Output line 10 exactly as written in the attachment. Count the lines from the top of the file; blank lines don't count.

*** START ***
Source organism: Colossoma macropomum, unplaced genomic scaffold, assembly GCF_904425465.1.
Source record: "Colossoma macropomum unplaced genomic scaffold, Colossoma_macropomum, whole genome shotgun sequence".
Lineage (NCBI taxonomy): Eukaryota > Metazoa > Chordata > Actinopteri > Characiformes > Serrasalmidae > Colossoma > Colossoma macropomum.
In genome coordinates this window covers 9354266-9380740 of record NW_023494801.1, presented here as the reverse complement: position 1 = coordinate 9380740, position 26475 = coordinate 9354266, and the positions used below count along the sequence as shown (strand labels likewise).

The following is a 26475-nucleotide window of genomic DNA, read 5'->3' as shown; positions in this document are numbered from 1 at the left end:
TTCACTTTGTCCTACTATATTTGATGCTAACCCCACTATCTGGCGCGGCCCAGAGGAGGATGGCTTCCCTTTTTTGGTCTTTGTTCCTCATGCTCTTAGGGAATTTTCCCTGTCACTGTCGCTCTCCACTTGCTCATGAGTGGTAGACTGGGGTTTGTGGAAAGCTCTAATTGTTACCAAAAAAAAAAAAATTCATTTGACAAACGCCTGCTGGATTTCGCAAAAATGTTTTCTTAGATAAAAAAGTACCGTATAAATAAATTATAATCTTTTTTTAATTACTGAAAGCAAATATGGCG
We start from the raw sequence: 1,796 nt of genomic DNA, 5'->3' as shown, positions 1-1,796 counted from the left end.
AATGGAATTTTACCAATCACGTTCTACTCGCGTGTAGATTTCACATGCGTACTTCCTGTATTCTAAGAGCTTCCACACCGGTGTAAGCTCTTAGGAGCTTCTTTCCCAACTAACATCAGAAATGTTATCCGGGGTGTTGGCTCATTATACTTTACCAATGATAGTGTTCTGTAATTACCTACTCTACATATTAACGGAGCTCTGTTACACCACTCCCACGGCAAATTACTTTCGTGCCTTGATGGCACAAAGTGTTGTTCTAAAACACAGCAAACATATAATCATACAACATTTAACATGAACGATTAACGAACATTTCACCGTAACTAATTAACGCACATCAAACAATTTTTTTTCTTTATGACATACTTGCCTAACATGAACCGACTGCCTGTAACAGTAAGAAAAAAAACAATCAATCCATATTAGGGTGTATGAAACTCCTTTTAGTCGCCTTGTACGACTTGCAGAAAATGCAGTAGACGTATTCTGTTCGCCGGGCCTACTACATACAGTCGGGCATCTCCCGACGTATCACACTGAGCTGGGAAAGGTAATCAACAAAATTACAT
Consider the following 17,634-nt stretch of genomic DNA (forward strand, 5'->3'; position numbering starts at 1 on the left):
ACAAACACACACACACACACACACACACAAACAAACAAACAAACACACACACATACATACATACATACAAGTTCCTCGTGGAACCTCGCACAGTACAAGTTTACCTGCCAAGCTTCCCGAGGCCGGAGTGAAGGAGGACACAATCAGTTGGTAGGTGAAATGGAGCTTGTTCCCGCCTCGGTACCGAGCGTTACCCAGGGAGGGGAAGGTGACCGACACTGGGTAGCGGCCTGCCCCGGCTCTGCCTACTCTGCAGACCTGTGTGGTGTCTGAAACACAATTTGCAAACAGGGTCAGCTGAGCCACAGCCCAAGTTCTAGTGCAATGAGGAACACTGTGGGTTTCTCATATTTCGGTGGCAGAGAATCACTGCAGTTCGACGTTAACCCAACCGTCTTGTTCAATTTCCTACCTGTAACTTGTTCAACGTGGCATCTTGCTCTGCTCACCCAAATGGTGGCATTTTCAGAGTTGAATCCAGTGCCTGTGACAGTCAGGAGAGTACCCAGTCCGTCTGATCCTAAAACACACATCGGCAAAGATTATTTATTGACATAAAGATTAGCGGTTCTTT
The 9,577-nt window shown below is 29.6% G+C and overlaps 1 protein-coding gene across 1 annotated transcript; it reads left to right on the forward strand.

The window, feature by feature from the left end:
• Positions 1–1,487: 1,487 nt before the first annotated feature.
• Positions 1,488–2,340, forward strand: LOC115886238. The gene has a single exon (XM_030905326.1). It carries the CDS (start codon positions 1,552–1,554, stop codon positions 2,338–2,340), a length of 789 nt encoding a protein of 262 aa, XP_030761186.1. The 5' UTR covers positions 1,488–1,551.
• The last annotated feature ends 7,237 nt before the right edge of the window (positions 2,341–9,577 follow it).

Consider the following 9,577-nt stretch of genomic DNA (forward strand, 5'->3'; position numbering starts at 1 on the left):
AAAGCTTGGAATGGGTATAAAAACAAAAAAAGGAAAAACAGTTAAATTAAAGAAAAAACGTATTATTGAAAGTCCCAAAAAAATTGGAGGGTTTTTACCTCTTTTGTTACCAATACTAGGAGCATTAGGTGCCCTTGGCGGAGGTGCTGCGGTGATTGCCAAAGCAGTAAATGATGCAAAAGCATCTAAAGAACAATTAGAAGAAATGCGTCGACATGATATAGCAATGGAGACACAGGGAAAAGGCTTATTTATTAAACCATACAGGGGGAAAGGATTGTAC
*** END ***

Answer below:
ACAAACACACACACACACACACACACACAAACAAACAAACAAACACACACACATACATACATACATACAAGTTCCTCGTGGAACCTCGCACAGTACAAGTTTACCTGCCAAGCTTCCCGAGGCCGGAGTGAAGGAGGACACAATCAGTTGGTAGGTGAAATGGAGCTTGTTCCCGCCTCGGTACCGAGCGTTACCCAGGGAGGGGAAGGTGACCGACACTGGGTAGCGGCCTGCCCCGGCTCTGCCTACTCTGCAGACCTGTGTGGTGTCTGAAACACAATTTGCAAACAGGGTCAGCTGAGCCACAGCCCAAGTTCTAGTGCAATGAGGAACACTGTGGGTTTCTCATATTTCGGTGGCAGAGAATCACTGCAGTTCGACGTTAACCCAACCGTCTTGTTCAATTTCCTACCTGTAACTTGTTCAACGTGGCATCTTGCTCTGCTCACCCAAATGGTGGCATTTTCAGAGTTGAATCCAGTGCCTGTGACAGTCAGGAGAGTACCCAGTCCGTCTGATCCTAAAACACACATCGGCAAAGATTATTTATTGACATAAAGATTAGCGGTTCTTT